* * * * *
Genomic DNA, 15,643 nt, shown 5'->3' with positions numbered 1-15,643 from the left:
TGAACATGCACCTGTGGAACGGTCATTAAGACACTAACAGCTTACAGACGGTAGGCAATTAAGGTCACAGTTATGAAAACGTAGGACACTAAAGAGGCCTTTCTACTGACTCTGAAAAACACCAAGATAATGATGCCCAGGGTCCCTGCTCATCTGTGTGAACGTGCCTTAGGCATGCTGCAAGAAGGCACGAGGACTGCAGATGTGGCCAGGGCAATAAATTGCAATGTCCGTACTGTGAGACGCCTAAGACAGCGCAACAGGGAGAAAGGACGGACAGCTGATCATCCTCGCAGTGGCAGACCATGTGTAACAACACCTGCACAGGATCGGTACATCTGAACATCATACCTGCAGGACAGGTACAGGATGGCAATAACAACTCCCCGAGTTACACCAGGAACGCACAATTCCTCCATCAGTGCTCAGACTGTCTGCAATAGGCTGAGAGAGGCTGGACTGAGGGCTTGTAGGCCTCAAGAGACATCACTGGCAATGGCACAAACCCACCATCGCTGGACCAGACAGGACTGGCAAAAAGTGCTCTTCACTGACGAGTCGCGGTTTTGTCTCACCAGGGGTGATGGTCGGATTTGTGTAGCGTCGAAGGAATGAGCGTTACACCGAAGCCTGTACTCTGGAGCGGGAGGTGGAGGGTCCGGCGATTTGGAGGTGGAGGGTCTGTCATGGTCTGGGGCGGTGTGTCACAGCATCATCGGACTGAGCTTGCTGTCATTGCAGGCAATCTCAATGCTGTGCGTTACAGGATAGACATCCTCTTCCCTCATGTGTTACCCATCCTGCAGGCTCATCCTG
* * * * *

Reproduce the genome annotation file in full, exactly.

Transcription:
Genomic DNA, 15,643 nt, shown 5'->3' with positions numbered 1-15,643 from the left:
TGAACATGCACCTGTGGAACGGTCATTAAGACACTAACAGCTTACAGACGGTAGGCAATTAAGGTCACAGTTATGAAAACGTAGGACACTAAAGAGGCCTTTCTACTGACTCTGAAAAACACCAAGATAATGATGCCCAGGGTCCCTGCTCATCTGTGTGAACGTGCCTTAGGCATGCTGCAAGAAGGCACGAGGACTGCAGATGTGGCCAGGGCAATAAATTGCAATGTCCGTACTGTGAGACGCCTAAGACAGCGCAACAGGGAGAAAGGACGGACAGCTGATCATCCTCGCAGTGGCAGACCATGTGTAACAACACCTGCACAGGATCGGTACATCTGAACATCATACCTGCAGGACAGGTACAGGATGGCAATAACAACTCCCCGAGTTACACCAGGAACGCACAATTCCTCCATCAGTGCTCAGACTGTCTGCAATAGGCTGAGAGAGGCTGGACTGAGGGCTTGTAGGCCTCAAGAGACATCACTGGCAATGGCACAAACCCACCATCGCTGGACCAGACAGGACTGGCAAAAAGTGCTCTTCACTGACGAGTCGCGGTTTTGTCTCACCAGGGGTGATGGTCGGATTTGTGTAGCGTCGAAGGAATGAGCGTTACACCGAAGCCTGTACTCTGGAGCGGGAGGTGGAGGGTCCGGCGATTTGGAGGTGGAGGGTCTGTCATGGTCTGGGGCGGTGTGTCACAGCATCATCGGACTGAGCTTGCTGTCATTGCAGGCAATCTCAATGCTGTGCGTTACAGGATAGACATCCTCTTCCCTCATGTGTTACCCATCCTGCAGGCTCATCCTG